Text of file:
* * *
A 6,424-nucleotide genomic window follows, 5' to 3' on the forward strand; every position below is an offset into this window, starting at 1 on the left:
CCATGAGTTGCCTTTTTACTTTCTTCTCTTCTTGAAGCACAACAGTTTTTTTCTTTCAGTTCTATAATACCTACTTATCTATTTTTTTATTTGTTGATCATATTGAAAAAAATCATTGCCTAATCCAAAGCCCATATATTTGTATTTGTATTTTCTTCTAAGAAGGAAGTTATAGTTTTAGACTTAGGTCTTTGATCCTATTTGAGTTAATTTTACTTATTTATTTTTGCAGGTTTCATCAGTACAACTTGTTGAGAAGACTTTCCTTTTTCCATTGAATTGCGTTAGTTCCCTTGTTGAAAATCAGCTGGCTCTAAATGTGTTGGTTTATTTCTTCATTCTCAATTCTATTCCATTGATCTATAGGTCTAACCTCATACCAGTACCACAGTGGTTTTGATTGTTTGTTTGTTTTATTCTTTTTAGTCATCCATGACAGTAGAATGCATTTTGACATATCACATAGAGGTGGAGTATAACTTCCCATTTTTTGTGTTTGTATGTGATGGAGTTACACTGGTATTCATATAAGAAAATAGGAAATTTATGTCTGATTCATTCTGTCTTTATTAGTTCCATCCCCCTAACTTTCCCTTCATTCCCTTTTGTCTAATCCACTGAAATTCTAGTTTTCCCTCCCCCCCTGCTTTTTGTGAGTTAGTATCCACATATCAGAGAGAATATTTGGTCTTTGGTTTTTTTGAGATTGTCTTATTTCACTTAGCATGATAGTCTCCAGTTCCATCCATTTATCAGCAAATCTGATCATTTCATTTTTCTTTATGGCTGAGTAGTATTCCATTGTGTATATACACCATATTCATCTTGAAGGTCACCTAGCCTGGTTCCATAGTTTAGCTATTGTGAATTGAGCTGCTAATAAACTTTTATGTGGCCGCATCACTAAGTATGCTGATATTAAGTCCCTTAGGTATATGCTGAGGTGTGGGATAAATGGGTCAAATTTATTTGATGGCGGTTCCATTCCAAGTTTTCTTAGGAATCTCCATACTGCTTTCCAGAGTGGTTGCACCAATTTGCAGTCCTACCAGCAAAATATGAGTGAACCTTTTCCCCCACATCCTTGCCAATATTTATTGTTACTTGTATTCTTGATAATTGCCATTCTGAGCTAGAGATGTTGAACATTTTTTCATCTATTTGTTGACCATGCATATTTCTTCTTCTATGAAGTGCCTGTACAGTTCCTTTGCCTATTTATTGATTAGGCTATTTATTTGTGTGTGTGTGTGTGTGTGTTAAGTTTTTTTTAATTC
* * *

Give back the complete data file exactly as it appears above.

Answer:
A 6,424-nucleotide genomic window follows, 5' to 3' on the forward strand; every position below is an offset into this window, starting at 1 on the left:
CCATGAGTTGCCTTTTTACTTTCTTCTCTTCTTGAAGCACAACAGTTTTTTTCTTTCAGTTCTATAATACCTACTTATCTATTTTTTTATTTGTTGATCATATTGAAAAAAATCATTGCCTAATCCAAAGCCCATATATTTGTATTTGTATTTTCTTCTAAGAAGGAAGTTATAGTTTTAGACTTAGGTCTTTGATCCTATTTGAGTTAATTTTACTTATTTATTTTTGCAGGTTTCATCAGTACAACTTGTTGAGAAGACTTTCCTTTTTCCATTGAATTGCGTTAGTTCCCTTGTTGAAAATCAGCTGGCTCTAAATGTGTTGGTTTATTTCTTCATTCTCAATTCTATTCCATTGATCTATAGGTCTAACCTCATACCAGTACCACAGTGGTTTTGATTGTTTGTTTGTTTTATTCTTTTTAGTCATCCATGACAGTAGAATGCATTTTGACATATCACATAGAGGTGGAGTATAACTTCCCATTTTTTGTGTTTGTATGTGATGGAGTTACACTGGTATTCATATAAGAAAATAGGAAATTTATGTCTGATTCATTCTGTCTTTATTAGTTCCATCCCCCTAACTTTCCCTTCATTCCCTTTTGTCTAATCCACTGAAATTCTAGTTTTCCCTCCCCCCCTGCTTTTTGTGAGTTAGTATCCACATATCAGAGAGAATATTTGGTCTTTGGTTTTTTTGAGATTGTCTTATTTCACTTAGCATGATAGTCTCCAGTTCCATCCATTTATCAGCAAATCTGATCATTTCATTTTTCTTTATGGCTGAGTAGTATTCCATTGTGTATATACACCATATTCATCTTGAAGGTCACCTAGCCTGGTTCCATAGTTTAGCTATTGTGAATTGAGCTGCTAATAAACTTTTATGTGGCCGCATCACTAAGTATGCTGATATTAAGTCCCTTAGGTATATGCTGAGGTGTGGGATAAATGGGTCAAATTTATTTGATGGCGGTTCCATTCCAAGTTTTCTTAGGAATCTCCATACTGCTTTCCAGAGTGGTTGCACCAATTTGCAGTCCTACCAGCAAAATATGAGTGAACCTTTTCCCCCACATCCTTGCCAATATTTATTGTTACTTGTATTCTTGATAATTGCCATTCTGAGCTAGAGATGTTGAACATTTTTTCATCTATTTGTTGACCATGCATATTTCTTCTTCTATGAAGTGCCTGTACAGTTCCTTTGCCTATTTATTGATTAGGCTATTTATTTGTGTGTGTGTGTGTGTGTGTTAAGTTTTTTTTAATTC